It’s Detroit versus everybody when Temple of Void is on the scene – Summoning the Slayer continues their heavy reign as one of the best in the death/doom game.

Release date: June 3, 2022 | Relapse Records | Facebook | Instagram | Bandcamp

What does it take to achieve greatness these days? Surely a gift of talent, either honed over time (rare) or innate as a prodigy (rarer). But what else? How much time until greatness is realized? Can it be immediate? I ruminate on this like a head shop philosopher listening to Sublime, but really I just wanted an off-beat intro to lead into me talking mad shit about Temple of Void for the next five or six paragraphs.

Ever since I heard “Wretched Banquet” off of Lords of Death back in 2017, I knew they would be one of my favorite bands. It’s like love at first sight, just… heavier. The whole album – and the one before it, Of Terror and the Supernatural – were slamming, jamming mammoths of deathed-up doom metal… or is it doomed-up death metal (I still don’t know)? Everything I heard had this pervasive groove and rhythm to it. It all felt so expertly crafted to be as enjoyable as possible, even though this was, by most accounts, true-blue death metal, just slowed enough so headbanging wouldn’t result in certain injury, just likely injury.

I mean this as a compliment, but Temple of Void, were it not for mainstream’s distaste for heavier music, would be a choice pick for MTV (of yore) airtime, or even radio play. Their songs are marked specifically for that kind of head-turning ‘what the fuck is happening?‘ reaction that so much good music is founded on. The kind of stuff that makes you go ‘yoooooooooooo‘ as soon as you hear it; the kind of stuff that builds an immediate connection and you wonder ‘I must hear all of this stuff‘. This feeling, thankfully, transfers over to the Detroit quintet’s newest effort, Summoning the Slayer.

Listening to this album for the first time as I was leaving work one day was… a choice. Having to fight nodding my head prominently while walking to the lightrail to come home was an internal war I was not ready to wage when I first heard “Behind the Eye”. Once the track starts, it settles into this dark, grinding cadence that’s so appealing to me – genuinely some of the best stuff I’ve heard this year and from the band period. It was then that it dawned upon me: conceptual story be damned, the slayer being summoned was these fucking riffs.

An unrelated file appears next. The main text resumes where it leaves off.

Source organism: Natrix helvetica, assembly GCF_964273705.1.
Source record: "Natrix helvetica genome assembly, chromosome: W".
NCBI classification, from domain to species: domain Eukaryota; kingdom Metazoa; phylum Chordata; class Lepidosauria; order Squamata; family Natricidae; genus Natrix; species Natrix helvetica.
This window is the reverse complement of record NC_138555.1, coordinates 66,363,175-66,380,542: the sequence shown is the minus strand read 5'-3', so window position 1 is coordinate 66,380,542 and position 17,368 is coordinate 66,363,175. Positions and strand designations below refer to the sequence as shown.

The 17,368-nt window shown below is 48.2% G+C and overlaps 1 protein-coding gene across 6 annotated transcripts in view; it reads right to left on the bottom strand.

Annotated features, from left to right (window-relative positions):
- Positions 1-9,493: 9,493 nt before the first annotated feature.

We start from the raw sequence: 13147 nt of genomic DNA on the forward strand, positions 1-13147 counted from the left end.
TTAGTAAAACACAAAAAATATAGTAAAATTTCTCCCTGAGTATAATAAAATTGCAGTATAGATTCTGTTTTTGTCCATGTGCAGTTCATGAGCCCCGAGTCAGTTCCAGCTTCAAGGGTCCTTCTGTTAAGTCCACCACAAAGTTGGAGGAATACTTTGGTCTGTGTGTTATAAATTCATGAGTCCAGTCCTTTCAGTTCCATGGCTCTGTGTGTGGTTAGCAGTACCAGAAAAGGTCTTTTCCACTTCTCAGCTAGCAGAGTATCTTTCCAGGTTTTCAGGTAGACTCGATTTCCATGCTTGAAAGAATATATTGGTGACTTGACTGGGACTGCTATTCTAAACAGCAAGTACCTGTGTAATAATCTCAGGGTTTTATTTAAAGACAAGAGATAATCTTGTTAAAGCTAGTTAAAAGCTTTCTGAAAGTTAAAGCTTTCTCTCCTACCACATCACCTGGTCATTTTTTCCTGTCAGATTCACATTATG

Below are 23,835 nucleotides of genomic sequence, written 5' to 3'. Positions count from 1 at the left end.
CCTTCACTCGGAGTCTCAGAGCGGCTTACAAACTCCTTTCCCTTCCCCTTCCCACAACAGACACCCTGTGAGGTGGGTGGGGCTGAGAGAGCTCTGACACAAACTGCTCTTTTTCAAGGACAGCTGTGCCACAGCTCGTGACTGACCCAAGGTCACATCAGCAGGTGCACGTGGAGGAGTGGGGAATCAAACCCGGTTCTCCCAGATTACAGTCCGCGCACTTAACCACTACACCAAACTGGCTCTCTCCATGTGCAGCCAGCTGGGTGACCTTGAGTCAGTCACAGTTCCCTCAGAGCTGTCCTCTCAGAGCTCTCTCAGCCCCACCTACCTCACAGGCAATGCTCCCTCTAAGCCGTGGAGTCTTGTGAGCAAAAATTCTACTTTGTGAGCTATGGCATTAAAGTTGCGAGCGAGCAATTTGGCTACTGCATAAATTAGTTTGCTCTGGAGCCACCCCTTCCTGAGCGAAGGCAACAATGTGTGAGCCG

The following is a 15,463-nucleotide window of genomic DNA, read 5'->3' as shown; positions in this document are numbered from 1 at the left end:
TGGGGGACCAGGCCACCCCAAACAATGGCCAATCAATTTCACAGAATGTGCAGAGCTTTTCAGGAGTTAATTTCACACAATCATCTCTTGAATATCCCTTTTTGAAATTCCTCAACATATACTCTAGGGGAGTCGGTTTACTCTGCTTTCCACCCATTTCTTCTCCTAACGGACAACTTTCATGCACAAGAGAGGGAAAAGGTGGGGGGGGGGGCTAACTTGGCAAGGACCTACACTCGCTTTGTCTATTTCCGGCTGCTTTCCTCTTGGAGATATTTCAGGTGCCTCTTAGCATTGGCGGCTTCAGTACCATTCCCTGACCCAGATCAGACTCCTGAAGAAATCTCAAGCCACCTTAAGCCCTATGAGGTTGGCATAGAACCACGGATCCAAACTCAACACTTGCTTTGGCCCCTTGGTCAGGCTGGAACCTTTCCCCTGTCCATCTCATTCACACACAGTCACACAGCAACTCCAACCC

Repeat ad nauseam for six more tracks, though in the least boring way possible. Repetition is usually, understandably, derided, but if why fix it if it’s not broke? I think cynically, you could look at Temple of Void as somewhat one-note, but what if the note is so goddamn good so as to enter your pantheon of favorites? It’s all subjective anyway, right? All I know is hearing the likes of single “Deathtouch” and deep cut “Engulfed” just further solidifies how I feel about the band. “Deathtouch” is the longest track on the album, a curious choice for a single, and has this tremendous progression to it, utilitizing several different riffs and melodies to bring out increasingly primal urges within you. Summoning the Slayer practically masturbates your lizard brain in the best way possible.

There is one surprise though: “Dissolution”, a lone calm song in the tracklist, and the band’s entire catalog. This is not a simple callback to/continuation of acoustic interludes on past albums, of which there’s always been one. This is a fully-fledged ballad-like number with clean, if a little digitally vibrato’ed, vocals, acoustic guitar, and a dejected feeling different from the rest of their work. Really, it kind of feels like a Black Sabbath song, though maybe that’s just the vocals’ similarities to the ones in “Planet Caravan”. It’s… a sweet ending, totally unexpected, but it makes the album have an emotional finality that I really appreciated. One-note band, my ass – more of this as appropriate, Temple of Void.

The album really ‘summoned’ my ‘slayer’ if you know what I mean. One of the most consistent bands in metal continues a kill streak the likes of which are hard to come by. Summoning the Slayer is immense, lethally groovy, and a shoo-in for end-of-year top albums lists. That’s literally all there is to it. No better time to jump on the death/doom train, y’all. Toot toot.

David Rodriguez

David Rodriguez

I use caps lock way more than my writing lets on.

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